Conclusion on classification

Aquatic toxicity studies with fatty acids, C9 -13 neo, potassium salts are not available, thus aquatic toxicity is addressed with existing data on the dissociation products. Fatty acids, C9 -13 neo, potassium salts dissolves and dissociates into potassium and fatty acids, C9 -13 neo ions upon contact with an aqueous medium whereas the latter is represented by its strutural analogue neodecanoic acid. Potassium is naturally ubiquitous in the environment and essential for living organisms with a very low potential for toxicity to freshwater and saltwater organisms. Adverse effects are lacking up to and including the respective OECD/EC guidelines limit concentrations. The aquatic hazard assessment is therefore based on the most toxic moiety, i.e. neodecanoic acid, and respective effect concentrations are recalculated for fatty acids, C9 -13 neo, potassium salts based on the maximum fatty acid content of 84.5 %. Please refer to the section for the respective assessment entity.

 Acute (short-term) toxicity data:

As an essential element for living organisms, potassium has a very low potential for acute toxicity to freshwater as well as saltwater organisms. Regarding aquatic toxicity data for neodecanoic acid, data are available from GLP-conform guideline studies for three trophic levels: algae, invertebrates and fish. In sum, reported L(E)C50 values of potassium and neodecanoate are well above 100 mg/L and corresponding OECD test limits. Therefore, fatty acids, C9 -13 neo, potassium salts does not meet classification criteria as short-term hazard to the aquatic environment under Regulation (EC) No 1272/2008 and its subsequent adaptations.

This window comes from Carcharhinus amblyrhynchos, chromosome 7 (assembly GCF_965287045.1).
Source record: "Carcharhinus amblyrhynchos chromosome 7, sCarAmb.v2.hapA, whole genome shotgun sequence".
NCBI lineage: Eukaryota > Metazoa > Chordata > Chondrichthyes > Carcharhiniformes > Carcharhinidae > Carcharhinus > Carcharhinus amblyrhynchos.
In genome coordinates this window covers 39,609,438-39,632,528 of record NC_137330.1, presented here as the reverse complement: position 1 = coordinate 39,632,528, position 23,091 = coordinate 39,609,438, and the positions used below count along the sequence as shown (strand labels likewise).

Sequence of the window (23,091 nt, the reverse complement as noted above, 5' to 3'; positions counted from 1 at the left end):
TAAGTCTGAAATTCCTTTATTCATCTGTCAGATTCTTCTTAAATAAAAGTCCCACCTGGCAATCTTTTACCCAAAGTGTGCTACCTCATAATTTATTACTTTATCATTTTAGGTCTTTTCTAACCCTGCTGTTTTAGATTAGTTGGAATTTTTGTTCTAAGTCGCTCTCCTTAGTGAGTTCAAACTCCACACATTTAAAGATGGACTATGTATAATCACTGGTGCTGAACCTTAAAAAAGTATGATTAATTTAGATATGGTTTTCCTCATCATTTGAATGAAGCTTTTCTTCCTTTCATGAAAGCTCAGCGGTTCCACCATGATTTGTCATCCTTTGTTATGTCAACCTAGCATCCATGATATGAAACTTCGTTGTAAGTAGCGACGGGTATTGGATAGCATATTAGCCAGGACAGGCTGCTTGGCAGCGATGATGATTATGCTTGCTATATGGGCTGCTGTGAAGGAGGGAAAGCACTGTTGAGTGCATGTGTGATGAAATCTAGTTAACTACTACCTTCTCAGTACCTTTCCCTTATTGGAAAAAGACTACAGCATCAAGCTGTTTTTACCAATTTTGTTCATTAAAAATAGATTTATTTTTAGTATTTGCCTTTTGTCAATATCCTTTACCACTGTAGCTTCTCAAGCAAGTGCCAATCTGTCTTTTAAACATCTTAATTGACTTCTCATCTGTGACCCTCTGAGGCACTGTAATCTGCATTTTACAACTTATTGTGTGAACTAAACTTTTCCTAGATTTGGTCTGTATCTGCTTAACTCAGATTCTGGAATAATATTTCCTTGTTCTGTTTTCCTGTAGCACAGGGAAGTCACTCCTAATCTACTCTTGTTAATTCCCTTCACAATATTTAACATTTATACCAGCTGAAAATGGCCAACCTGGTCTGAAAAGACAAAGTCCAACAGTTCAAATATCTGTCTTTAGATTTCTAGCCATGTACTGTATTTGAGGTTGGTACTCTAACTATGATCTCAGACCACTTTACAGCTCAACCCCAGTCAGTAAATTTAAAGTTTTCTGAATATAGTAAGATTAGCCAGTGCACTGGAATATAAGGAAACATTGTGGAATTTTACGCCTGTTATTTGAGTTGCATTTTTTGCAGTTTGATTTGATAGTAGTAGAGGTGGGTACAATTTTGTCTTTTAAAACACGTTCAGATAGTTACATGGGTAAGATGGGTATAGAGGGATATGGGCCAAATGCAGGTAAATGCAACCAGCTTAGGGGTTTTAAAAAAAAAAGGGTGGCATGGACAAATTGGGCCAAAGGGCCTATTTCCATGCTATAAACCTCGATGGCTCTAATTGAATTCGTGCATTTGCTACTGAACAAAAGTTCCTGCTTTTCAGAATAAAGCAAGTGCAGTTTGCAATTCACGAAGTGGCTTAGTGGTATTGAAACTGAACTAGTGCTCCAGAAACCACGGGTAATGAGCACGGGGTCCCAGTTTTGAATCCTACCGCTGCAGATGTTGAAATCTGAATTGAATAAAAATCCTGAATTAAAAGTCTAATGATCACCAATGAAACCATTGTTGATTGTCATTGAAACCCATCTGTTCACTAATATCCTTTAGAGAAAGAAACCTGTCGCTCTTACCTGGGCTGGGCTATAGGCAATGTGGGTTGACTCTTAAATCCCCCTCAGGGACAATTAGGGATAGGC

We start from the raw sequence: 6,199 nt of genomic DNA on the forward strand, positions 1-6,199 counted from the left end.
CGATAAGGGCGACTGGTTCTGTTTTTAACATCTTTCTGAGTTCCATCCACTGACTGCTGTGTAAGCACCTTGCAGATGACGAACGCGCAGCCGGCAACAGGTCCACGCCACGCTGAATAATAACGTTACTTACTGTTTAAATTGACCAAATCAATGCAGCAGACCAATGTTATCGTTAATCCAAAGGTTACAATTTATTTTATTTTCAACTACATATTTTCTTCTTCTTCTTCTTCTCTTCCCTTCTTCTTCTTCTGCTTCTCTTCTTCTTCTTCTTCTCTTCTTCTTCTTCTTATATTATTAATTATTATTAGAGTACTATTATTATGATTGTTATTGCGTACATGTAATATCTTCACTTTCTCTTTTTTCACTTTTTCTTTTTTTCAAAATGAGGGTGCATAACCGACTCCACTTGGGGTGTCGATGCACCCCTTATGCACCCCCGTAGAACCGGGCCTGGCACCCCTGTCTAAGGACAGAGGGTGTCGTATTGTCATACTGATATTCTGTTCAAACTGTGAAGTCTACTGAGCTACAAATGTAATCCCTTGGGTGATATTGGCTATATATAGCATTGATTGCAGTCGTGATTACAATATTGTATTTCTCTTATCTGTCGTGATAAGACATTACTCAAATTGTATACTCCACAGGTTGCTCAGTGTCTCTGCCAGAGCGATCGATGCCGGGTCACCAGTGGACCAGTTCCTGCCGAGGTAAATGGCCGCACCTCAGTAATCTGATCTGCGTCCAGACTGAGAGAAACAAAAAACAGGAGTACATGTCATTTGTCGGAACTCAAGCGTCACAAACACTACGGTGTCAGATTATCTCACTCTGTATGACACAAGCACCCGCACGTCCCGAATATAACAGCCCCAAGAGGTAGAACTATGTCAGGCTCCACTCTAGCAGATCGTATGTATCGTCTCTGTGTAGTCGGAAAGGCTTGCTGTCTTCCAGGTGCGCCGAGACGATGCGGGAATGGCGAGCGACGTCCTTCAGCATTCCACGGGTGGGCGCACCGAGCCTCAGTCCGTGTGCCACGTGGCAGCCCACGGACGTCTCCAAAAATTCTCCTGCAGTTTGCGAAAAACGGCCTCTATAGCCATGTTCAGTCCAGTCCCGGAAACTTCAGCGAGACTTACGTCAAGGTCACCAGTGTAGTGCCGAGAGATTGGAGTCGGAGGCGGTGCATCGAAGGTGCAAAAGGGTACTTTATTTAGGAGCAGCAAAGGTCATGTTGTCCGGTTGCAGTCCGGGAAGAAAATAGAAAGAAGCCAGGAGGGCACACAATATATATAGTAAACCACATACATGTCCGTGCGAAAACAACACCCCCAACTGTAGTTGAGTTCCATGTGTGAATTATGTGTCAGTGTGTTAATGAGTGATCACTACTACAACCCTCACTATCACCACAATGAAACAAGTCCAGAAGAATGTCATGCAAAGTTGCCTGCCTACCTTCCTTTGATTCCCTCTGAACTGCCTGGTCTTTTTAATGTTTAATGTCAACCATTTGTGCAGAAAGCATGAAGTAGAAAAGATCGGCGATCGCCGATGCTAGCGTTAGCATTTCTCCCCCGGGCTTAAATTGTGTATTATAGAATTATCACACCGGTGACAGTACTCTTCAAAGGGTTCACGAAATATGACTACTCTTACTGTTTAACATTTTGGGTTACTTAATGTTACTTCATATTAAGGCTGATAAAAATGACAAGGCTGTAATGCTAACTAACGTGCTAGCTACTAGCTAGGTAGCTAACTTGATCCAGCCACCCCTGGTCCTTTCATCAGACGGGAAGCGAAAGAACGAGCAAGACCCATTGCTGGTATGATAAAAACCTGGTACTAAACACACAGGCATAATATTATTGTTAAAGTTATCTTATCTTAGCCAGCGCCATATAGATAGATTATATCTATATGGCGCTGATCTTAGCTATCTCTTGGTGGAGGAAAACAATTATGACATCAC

Long-term (chronic) toxicity:

As essential element for living organisms, potassium has a very low potential for acute toxicity to freshwater as well as saltwater organisms. Reported L(E)C50 values of potassium for three trophic levels: algae, invertebrates and fish are well above 100 mg/L and corresponding OECD test limits. A similar lack of a toxic potential may be assumed long-term. Regarding the aquatic toxicity of neodecanoic acid, reliable data are available for invertebrates and fish and QSAR-based estimates for daphnids and fish. The respective NOEC/EC10 values are > 1 mg/L. Regarding algae, an EC10 or NOEC is not available for neodecanoate. However, based on the fact that the EC50 for growth rate of algae is > 100 mg/L, we may assume that it is unlikely that the EC10/NOEC < 1 mg/L. According to the QSAR-based outcome of the model ECOSAR v.2.0, neodecanoic acid has a very low potential for chronic toxicity to green algae since the chronic value (ChV = 10^([log (LOEC x NOEC)]/2)) of 12.3 mg/L is >> 1 mg/L. Thus, chronic aquatic toxicity of fatty acids, C9 -13 neo, potassium salts to algae, daphnia and fish is not expected below 1 mg/L.

Based on the surrogate approach (Table 4.1.0 (b) (iii)) of Regulation (EC) No 1272/2008, fatty acids, C9 -13 neo, potassium salts would also not meet chronic classification criteria since the EC50 for algae > 100 mg/L. Therefore, fatty acids, C9 -13 neo, potassium salts does not meet classification criteria as long-term hazard to the aquatic environment under Regulation (EC) No 1272/2008.

In sum, based on read-across of toxicity data available for potassium and neodecanoic acid, fatty acids, C9 -13 neo, potassium salts does not meet aquatic hazard criteria of Regulation (EC) No 1272/2008.